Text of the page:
I don’t think that there’s any question that minorities in general are underrepresented in mainstream cinema. I don’t question that as an audience member, and I think it’s refreshing that people are starting to realize it. In part it’s because of some of the work we’ve been doing in TV, where there’s been a lot more progress. We were doing things there 15 years ago that mainstream cinema is only just starting to do. If they want to keep their audiences choosing to go out to the movies they have to catch up. And while that’s all ood, it doesn’t mean by any stretch that the work is done. Even when people think it’s done, there should still be room for more kinds of stories. In terms of Love, Simon, I hope people judge this movie on the merits of the movie and not what they perceive what void they think it might be filling or not filling.

It’s difficult with LGBTQ media, because there’s so little of it, people so want to see their experiences on screen but when it doesn’t live up to what they expected there can be harsh responses.

15 years ago when we were putting the first gay kiss on prime time TV, or when I didBroken Hearts Club, there were always individuals who thought it wasn’t gay enough. And there were certainly individuals who thought it was too gay. And 15 years later, people tell me all the time whatBroken Hearts Clubmeant to them, and people tell me all the time what the gay kiss onDawson’s Creekmeant to them. Those stories are still here. The change might have come, but people are forgetting about the individuals on the fringes that weren’t happy. My hope is that we’re apartof a change. Do I wish it wasn’t 2018 and we weren’t some kind of first? Absolutely! And now, younger people are so much more open about gender and sexuality than my generation ever was. It’s such a beautiful thing, and they discuss it with more fluency. They’re so impressive, y’know? And I have no doubt that the stories that they’ll tell are going to be even more specific and more impactful. I’m impressed every day everyday by their openness and their desire for continual change.

I liked that the film was also such a normal teen movie. Why was it important for you to include those teen tropes?

I think because before you can subvert something you kind of have to honor the genre as it is. You know, for a while we actually thought about changing the Ferris wheel at the end. I’d done it on a show and other people have done the Ferris wheel in movies. And then I realized while we were, just for a brief second, trying to find another location, I went, ‘You know, I think it’s important that it is exactly what you’d expect to see just that the genders are the same.’ The actual tropes, as it were, or the exterior world surrounding them is the same, but the heart of it is altered.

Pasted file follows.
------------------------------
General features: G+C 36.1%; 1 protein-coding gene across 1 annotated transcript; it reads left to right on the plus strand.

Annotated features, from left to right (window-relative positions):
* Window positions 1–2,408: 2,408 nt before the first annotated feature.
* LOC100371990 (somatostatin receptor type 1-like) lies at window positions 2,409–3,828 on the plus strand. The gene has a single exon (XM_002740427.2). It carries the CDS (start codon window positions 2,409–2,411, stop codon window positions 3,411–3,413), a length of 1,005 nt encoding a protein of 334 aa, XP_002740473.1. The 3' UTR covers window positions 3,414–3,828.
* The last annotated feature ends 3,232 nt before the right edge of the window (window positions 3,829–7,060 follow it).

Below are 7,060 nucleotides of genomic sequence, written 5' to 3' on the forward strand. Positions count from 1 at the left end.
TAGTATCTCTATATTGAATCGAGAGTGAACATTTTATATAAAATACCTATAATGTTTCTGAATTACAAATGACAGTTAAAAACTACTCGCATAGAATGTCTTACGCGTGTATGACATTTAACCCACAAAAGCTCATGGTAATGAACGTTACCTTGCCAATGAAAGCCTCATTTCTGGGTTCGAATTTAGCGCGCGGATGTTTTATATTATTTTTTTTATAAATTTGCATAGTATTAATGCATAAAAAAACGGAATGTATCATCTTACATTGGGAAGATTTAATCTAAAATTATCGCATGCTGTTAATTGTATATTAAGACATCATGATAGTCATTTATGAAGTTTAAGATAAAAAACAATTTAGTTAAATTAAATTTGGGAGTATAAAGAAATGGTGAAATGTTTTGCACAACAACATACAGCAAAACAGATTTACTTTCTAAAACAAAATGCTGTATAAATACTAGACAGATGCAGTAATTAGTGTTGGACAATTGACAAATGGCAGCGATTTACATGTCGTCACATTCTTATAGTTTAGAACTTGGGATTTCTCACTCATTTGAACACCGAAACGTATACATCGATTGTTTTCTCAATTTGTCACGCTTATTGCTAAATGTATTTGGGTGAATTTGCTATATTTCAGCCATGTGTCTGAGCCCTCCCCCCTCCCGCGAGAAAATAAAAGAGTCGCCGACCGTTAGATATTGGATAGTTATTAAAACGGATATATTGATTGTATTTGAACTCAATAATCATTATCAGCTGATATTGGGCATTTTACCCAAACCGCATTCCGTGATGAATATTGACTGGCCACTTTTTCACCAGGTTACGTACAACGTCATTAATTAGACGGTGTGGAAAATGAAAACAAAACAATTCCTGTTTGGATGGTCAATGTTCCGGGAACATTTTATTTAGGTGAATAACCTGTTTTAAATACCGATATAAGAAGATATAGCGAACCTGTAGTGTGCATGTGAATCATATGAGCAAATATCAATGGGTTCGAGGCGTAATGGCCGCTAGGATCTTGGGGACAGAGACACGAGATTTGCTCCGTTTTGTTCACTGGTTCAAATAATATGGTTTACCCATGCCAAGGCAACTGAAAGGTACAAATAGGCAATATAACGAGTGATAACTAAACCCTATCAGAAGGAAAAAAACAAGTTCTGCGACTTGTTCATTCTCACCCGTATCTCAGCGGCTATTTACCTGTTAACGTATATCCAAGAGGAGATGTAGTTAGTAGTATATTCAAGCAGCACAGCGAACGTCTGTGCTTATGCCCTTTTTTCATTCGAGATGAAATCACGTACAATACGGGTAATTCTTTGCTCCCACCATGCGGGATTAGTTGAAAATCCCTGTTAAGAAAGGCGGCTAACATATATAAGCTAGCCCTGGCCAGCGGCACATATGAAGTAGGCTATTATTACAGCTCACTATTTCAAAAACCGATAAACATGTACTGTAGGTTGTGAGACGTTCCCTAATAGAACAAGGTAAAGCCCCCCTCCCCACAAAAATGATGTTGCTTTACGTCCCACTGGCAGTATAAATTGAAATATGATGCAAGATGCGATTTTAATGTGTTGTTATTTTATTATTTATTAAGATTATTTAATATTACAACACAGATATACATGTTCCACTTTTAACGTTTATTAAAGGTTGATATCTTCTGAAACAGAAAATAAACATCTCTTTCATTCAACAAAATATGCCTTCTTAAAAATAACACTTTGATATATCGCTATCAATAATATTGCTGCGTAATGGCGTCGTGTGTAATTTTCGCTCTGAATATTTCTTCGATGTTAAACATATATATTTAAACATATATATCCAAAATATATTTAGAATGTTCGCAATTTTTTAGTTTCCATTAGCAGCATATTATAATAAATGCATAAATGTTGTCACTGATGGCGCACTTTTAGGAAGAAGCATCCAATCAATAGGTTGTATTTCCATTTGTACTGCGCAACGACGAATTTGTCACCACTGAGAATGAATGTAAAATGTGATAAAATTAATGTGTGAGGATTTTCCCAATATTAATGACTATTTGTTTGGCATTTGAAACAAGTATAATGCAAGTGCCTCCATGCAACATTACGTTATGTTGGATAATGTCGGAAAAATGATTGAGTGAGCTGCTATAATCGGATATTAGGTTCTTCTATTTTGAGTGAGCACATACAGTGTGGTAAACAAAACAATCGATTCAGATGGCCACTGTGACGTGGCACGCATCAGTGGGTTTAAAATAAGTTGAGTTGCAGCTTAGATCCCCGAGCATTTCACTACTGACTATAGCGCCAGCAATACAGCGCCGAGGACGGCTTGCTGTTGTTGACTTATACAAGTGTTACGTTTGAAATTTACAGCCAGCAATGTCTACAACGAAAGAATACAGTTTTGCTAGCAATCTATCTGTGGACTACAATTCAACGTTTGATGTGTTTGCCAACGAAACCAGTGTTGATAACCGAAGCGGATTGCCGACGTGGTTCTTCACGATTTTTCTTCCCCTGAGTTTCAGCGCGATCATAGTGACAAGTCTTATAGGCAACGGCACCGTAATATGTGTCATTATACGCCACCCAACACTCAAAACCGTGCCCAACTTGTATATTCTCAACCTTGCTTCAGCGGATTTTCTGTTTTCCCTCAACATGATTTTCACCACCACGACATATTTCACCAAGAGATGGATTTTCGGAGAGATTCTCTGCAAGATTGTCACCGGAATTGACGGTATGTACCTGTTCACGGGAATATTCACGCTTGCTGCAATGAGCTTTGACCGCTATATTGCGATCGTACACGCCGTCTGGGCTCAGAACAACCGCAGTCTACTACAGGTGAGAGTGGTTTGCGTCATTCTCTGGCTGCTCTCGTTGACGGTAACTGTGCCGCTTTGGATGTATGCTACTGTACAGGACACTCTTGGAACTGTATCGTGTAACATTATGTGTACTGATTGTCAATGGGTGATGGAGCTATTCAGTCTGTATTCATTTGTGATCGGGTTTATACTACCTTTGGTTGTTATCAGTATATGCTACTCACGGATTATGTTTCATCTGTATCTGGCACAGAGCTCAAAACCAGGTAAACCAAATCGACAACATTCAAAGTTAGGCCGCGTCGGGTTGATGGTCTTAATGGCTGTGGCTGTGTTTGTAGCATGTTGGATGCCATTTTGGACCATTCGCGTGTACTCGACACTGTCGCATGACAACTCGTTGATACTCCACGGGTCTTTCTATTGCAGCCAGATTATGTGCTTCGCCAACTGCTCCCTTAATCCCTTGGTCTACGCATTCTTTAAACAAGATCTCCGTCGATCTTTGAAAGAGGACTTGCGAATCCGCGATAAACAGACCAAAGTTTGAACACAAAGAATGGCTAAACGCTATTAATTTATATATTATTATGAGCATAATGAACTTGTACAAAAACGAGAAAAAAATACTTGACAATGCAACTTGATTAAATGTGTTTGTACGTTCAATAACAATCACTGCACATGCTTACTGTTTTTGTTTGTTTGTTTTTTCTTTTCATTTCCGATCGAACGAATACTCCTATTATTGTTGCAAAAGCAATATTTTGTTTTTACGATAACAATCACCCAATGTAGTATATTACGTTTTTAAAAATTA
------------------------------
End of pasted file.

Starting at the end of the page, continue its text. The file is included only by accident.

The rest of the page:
Then in terms of your comments about a “normal” teen experience, whatever that means, right? But I think what’s wonderful is that this movie couldn’t exist without MoonlightandCall Me By Your Name. But we’re trying to do something different than those films because we are trying to fit into a historically shaped box. All of the LGBTQ films that came beforeLove, Simonhelped us do this.

I was outed at school in a similar way to how Simon is in the movie. How did you approach that topic, because it can have very adverse consequences?

It is a very devastating thing, and traditionally it’s a much darker thing than you’d typically find than it is in a film like this. And in real life, the odds are that it would be a lot more cataclysmic than maybe a film like ours can present it.

That being said, it was always in the book and it was always visceral part of the book for me. There were things in the book that, I think if you had written them as an original screenplay, the studio would have said, “Woah, is Simon being too much a jerk to his friends?” There are things like that that are darker, but my sense is that young people will still praise that because it makes these characters flawed in a way that they feel flawed. Young people are flawed; they’re still trying to figure out their own moral code. My sense throughout, really, was that we tried to honor it and be as sensitive as we could to the outing. It is still tough, right, but we had to remember what the tone of the picture was.

Without giving too much away, the most moving scene for me was when Simon shouts at his sister when things start to fall apart for him and she starts crying.

It’s definitely the darkest part, I think, in the movie, and there’s a reason why we do all the techniques that we do there to capture his shame in that moment. The shame he’s feeling with his secret exploding that he’s tried his whole life to keep down is the most real and dark we get.

In the film, Simon doesn’t actually say the word gay for a long time. Why was that?

The very first time he says it out loud is to Abby in the car. But there are several coming out scenes in the movie and we wanted them all to be distinct. The thing that’s really true is it’s not until the end of the movie that he says it without also simultaneously wishing it weren’t true. That’s the journey for him in the back half of the film. He’s practicing, you know, which is so common with the young LGBTQ experience. There are certain circumstances in my life now, at 45 years old, that I have to make sure that I’m fine to declare who I am in all those different circumstances. It gets easier, obviously, and it becomes a more natural part of your life, but when you’ve spent all of those years denying it and shoving it down, you can’t just imagine you’re going to put new sign in the shop window and change. It’s a process.

They say: You don’t come out once. You come out for the rest of your life.

Exactly.


Alim Kheraj

Alim Kheraj is a music and culture journalist living in London whose dream is to one day get a Starbucks with Britney Spears.